It’s 7:50 p.m. My children are asleep, soundly. My husband pulls a wooden cigar box out of the credenza in our dining room, an excited gleam in his eye that I don’t often see. I ask for a moment to change and grab a drink, and he agrees. The soft white light bulbs are replaced with red ones. We’ve been texting about this all day, making plans and laying out every last detail.
These events sound like the build-up to a steamy scene from a paperback romance novel, but in my house, they lead to something far more innocent, I assure you. Yes, we’re preparing for role playing games, but not the sexy kind. More like the kind with multiple rulebooks and ten types of dice.
We’re getting ready to play Dungeons & Dragons (D&D).
How I came to play this game that is the ultimate delight of nerds the world over is a bit of a story of its own. I spent my college days at a technical college mercilessly (and wrongly) poking fun at the folks gathering in the dining hall on Thursday nights to play Dungeons & Dragons. I snickered at the mere mention of the D&D books, giddily crying “Nerd alert” every time we passed the gaming store in town. With more than a decade of hindsight, I’m not exactly sure why I did this, other than it seemed like all of my friends were also picking on them. I realize now, with some maturity, that this behavior was far from kind and thoughtful.
Flash forward a few years, and imagine my shock when after nearly a decade of being together, I discovered that my husband was one of them. He had grown up participating in role playing games with his friends and continued into college. I discovered this when we were unpacking, and I found a single box filled to the brim with D&D manuals. I was shocked and embarrassed by my previous behavior.
The uncovering of the books led him to reminisce about the fun he had with friends playing the game. He and his friends decided to start a new game and would be meeting at our house monthly. My husband hadn’t “DM’d” a game since his teens, and would need my help getting ready. (DM = Dungeon Master. The DM is the creator of the game’s plotline and leads the group on their make-believe adventure). He asked me to help him create a character “Just for practice.”
I remember the events that unfolded clear as day: we sat on the bathroom floor while our toddler bathed, with him asking me a series of questions: what race is your character? What class are they? What are their motivations and flaws? What sorts of gear and weapons do they carry?
Then his friends came over. They played while I used headphones to watch episodes of Real Housewives in the next room. But then they came again, and he asked me if I wanted to watch.
I had been bamboozled, truly. It had always been his plan that I would play, too. And I find it incredibly thoughtful and sweet that he took such a big effort to get me involved in something that he finds fun.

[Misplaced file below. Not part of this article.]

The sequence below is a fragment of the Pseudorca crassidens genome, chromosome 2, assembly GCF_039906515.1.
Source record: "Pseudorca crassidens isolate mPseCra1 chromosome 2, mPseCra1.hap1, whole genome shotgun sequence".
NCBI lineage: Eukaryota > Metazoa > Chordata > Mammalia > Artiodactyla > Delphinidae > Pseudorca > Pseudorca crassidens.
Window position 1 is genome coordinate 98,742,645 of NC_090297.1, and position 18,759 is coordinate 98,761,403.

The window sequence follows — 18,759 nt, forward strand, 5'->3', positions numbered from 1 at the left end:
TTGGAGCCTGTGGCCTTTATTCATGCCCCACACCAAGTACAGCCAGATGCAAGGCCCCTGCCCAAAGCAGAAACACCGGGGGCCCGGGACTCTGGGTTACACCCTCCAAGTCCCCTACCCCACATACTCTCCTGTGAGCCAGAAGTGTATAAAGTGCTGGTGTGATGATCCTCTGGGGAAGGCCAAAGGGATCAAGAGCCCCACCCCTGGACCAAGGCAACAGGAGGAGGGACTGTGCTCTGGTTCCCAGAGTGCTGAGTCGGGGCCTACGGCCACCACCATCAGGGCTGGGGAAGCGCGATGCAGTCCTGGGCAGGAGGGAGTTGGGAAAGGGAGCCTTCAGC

One minute I was helping my husband prepare for an upcoming game because he was “Out of practice,” and the next I’m a gnome archer named Gidgit, who rides a mastiff named Fudge (yes, the dog), and is about to embark on a journey with a bunch of strangers to stop a demon god from uprising and taking over the universe… or something like that. Oh, how the mighty will fall.
As it turns out, this thing that I had made fun of others for doing because it seemed ridiculous to pretend, turned out to be really, really, really fun. Sitting around the table with a group of friends, laughing while we escaped into a land of make-believe wasn’t so bad.
It was nice to be in someone else’s life for a while and to explore parts of myself I hadn’t considered since childhood. Even if I was dangerously close to running around the backyard in costume with a makeshift sword.
This shared activity also turned out to be a great way for my husband and me to find common ground during a challenging time in our marriage. 2020 hasn’t been kind to anyone, but between working two strenuous jobs, a new baby, and a preschooler with disabilities, it’s been hard for us to find time to connect. Role playing games turned out to be just the thing we needed. Who knew you could rekindle romance by getting your nerd on?
If you’re interested in getting started with D&D, I have some advice for you. First, find someone experienced who knows the rules, and ask them to lead you through a short game, called a “one-shot.” This will give you a taste and help you decide whether or not you want to invest the time and energy it takes to learn the ropes.
Next, either borrow or purchase a copy of the Player’s Handbook. You can also download the better portion of it for free. This free version will have almost everything you need to create a character. You’ll need a group of 2-6 people to play with, optimistically known as a party. While sitting together around a table for hours on end isn’t advisable during COVID times, you could always play over Zoom. You’ll need a set of dice, which you can purchase locally from Quarterstaff Games, Turner Toys, or the Frozen Ogre. If you’re short on cash, you can save yourself the $10 and use a dice rolling app.
Once you have a party, some dice, and you’ve created a character, it’s time to adventure! Again, I highly recommend finding an experienced DM to lead you through your first experience. That makes it possible to spend more time imagining and less time fretting over the number of hit points some 20-eyed tentacle monster has left.